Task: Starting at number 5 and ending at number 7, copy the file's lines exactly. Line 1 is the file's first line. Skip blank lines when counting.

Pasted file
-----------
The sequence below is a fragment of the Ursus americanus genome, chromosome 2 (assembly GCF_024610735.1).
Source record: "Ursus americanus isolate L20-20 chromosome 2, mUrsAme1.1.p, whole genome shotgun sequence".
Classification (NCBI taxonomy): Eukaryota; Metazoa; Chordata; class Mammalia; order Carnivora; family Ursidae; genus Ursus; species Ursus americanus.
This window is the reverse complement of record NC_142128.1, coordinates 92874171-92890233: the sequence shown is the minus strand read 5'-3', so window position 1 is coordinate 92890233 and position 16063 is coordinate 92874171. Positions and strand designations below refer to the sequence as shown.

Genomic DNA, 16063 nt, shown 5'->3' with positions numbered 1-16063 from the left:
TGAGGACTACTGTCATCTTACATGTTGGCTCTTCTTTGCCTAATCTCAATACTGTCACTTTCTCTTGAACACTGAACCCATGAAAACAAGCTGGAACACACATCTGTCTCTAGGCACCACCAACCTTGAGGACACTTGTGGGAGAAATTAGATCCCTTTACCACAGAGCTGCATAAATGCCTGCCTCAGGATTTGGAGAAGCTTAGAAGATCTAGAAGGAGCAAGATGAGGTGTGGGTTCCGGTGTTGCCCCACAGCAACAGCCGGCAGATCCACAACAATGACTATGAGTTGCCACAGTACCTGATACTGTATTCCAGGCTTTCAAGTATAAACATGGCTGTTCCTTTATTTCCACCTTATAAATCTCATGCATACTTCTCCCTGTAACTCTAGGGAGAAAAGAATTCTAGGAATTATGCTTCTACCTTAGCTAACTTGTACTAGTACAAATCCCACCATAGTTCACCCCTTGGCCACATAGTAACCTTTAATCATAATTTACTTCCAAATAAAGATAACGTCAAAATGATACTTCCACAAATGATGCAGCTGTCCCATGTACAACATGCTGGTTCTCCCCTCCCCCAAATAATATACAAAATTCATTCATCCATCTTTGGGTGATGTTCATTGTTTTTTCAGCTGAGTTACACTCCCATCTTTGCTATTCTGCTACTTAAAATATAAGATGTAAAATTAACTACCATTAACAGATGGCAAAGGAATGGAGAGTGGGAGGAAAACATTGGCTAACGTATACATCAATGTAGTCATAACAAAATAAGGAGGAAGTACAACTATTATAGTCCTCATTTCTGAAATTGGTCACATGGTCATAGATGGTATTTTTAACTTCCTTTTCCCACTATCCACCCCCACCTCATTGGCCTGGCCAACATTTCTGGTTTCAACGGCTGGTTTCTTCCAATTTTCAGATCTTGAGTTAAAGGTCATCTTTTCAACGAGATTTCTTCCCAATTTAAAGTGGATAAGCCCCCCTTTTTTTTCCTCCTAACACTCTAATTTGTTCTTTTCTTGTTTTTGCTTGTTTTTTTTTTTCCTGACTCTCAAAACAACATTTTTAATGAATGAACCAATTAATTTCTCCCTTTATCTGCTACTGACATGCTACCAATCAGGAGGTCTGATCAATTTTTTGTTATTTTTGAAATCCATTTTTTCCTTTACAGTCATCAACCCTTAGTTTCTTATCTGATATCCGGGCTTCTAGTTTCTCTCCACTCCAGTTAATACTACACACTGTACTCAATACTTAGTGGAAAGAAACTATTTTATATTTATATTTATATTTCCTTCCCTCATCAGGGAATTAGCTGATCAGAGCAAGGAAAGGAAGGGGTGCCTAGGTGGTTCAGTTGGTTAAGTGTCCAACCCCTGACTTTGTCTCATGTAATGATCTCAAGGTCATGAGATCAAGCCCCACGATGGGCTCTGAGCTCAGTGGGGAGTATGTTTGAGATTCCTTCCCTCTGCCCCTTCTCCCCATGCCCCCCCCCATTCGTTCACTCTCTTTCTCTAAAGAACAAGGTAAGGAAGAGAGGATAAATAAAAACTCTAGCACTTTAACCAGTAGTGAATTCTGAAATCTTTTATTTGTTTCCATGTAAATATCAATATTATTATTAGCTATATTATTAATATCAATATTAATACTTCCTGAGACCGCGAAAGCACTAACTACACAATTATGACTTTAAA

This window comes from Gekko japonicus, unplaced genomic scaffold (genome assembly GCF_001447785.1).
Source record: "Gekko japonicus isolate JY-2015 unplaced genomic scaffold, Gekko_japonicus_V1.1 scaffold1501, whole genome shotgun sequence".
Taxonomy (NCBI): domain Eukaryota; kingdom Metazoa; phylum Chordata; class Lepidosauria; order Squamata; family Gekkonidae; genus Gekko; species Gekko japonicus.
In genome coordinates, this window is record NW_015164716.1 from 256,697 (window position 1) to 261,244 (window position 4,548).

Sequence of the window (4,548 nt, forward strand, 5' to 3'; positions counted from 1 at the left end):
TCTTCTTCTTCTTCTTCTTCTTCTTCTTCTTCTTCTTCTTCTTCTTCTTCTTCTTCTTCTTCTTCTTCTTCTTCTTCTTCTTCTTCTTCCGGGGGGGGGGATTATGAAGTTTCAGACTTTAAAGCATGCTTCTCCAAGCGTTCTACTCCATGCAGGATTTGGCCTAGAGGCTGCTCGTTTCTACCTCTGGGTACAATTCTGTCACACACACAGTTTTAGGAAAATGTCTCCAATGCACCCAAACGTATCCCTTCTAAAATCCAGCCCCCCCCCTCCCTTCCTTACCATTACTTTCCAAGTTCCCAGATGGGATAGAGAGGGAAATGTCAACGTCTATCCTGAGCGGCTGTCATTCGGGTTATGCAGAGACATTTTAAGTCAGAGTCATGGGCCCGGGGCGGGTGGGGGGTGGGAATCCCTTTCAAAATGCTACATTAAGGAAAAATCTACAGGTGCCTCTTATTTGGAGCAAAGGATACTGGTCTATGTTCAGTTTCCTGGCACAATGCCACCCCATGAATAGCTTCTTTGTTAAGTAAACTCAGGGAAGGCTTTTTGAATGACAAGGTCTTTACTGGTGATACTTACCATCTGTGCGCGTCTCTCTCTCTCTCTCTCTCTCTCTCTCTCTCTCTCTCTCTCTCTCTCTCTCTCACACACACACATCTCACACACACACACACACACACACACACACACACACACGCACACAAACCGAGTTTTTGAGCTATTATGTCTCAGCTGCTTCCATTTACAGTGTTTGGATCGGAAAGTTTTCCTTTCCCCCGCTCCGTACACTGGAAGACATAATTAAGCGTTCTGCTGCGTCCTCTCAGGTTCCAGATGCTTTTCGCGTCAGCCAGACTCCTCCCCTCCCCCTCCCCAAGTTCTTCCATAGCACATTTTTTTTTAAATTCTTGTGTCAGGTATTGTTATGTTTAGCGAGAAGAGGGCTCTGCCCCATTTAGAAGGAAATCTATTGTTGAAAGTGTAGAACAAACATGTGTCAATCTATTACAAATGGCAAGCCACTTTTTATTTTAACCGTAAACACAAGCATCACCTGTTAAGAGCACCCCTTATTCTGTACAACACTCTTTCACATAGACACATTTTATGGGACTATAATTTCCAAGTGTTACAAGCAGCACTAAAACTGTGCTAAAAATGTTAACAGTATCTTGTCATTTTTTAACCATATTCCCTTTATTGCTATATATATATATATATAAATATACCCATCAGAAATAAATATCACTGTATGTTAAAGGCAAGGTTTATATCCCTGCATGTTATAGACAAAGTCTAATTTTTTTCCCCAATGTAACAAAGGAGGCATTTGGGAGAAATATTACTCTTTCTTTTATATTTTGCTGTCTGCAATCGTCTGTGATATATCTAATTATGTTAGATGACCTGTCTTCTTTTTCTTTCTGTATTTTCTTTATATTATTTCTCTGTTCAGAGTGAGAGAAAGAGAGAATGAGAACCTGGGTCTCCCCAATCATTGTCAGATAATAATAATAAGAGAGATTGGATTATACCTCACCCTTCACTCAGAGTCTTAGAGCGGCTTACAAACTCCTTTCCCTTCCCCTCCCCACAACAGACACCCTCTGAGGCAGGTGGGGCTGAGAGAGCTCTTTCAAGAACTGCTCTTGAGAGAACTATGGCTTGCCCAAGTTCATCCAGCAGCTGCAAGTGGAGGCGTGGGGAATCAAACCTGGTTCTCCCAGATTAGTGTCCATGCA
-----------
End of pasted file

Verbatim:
Genomic DNA, 16063 nt, shown 5'->3' with positions numbered 1-16063 from the left:
TGAGGACTACTGTCATCTTACATGTTGGCTCTTCTTTGCCTAATCTCAATACTGTCACTTTCTCTTGAACACTGAACCCATGAAAACAAGCTGGAACACACATCTGTCTCTAGGCACCACCAACCTTGAGGACACTTGTGGGAGAAATTAGATCCCTTTACCACAGAGCTGCATAAATGCCTGCCTCAGGATTTGGAGAAGCTTAGAAGATCTAGAAGGAGCAAGATGAGGTGTGGGTTCCGGTGTTGCCCCACAGCAACAGCCGGCAGATCCACAACAATGACTATGAGTTGCCACAGTACCTGATACTGTATTCCAGGCTTTCAAGTATAAACATGGCTGTTCCTTTATTTCCACCTTATAAATCTCATGCATACTTCTCCCTGTAACTCTAGGGAGAAAAGAATTCTAGGAATTATGCTTCTACCTTAGCTAACTTGTACTAGTACAAATCCCACCATAGTTCACCCCTTGGCCACATAGTAACCTTTAATCATAATTTACTTCCAAATAAAGATAACGTCAAAATGATACTTCCACAAATGATGCAGCTGTCCCATGTACAACATGCTGGTTCTCCCCTCCCCCAAATAATATACAAAATTCATTCATCCATCTTTGGGTGATGTTCATTGTTTTTTCAGCTGAGTTACACTCCCATCTTTGCTATTCTGCTACTTAAAATATAAGATGTAAAATTAACTACCATTAACAGATGGCAAAGGAATGGAGAGTGGGAGGAAAACATTGGCTAACGTATACATCAATGTAGTCATAACAAAATAAGGAGGAAGTACAACTATTATAGTCCTCATTTCTGAAATTGGTCACATGGTCATAGATGGTATTTTTAACTTCCTTTTCCCACTATCCACCCCCACCTCATTGGCCTGGCCAACATTTCTGGTTTCAACGGCTGGTTTCTTCCAATTTTCAGATCTTGAGTTAAAGGTCATCTTTTCAACGAGATTTCTTCCCAATTTAAAGTGGATAAGCCCCCCTTTTTTTTCCTCCTAACACTCTAATTTGTTCTTTTCTTGTTTTTGCTTGTTTTTTTTTTTCCTGACTCTCAAAACAACATTTTTAATGAATGAACCAATTAATTTCTCCCTTTATCTGCTACTGACATGCTACCAATCAGGAGGTCTGATCAATTTTTTGTTATTTTTGAAATCCATTTTTTCCTTTACAGTCATCAACCCTTAGTTTCTTATCTGATATCCGGGCTTCTAGTTTCTCTCCACTCCAGTTAATACTACACACTGTACTCAATACTTAGTGGAAAGAAACTATTTTATATTTATATTTATATTTCCTTCCCTCATCAGGGAATTAGCTGATCAGAGCAAGGAAAGGAAGGGGTGCCTAGGTGGTTCAGTTGGTTAAGTGTCCAACCCCTGACTTTGTCTCATGTAATGATCTCAAGGTCATGAGATCAAGCCCCACGATGGGCTCTGAGCTCAGTGGGGAGTATGTTTGAGATTCCTTCCCTCTGCCCCTTCTCCCCATGCCCCCCCCCATTCGTTCACTCTCTTTCTCTAAAGAACAAGGTAAGGAAGAGAGGATAAATAAAAACTCTAGCACTTTAACCAGTAGTGAATTCTGAAATCTTTTATTTGTTTCCATGTAAATATCAATATTATTATTAGCTATATTATTAATATCAATATTAATACTTCCTGAGACCGCGAAAGCACTAACTACACAATTATGACTTTAAA

This window comes from Gekko japonicus, unplaced genomic scaffold (genome assembly GCF_001447785.1).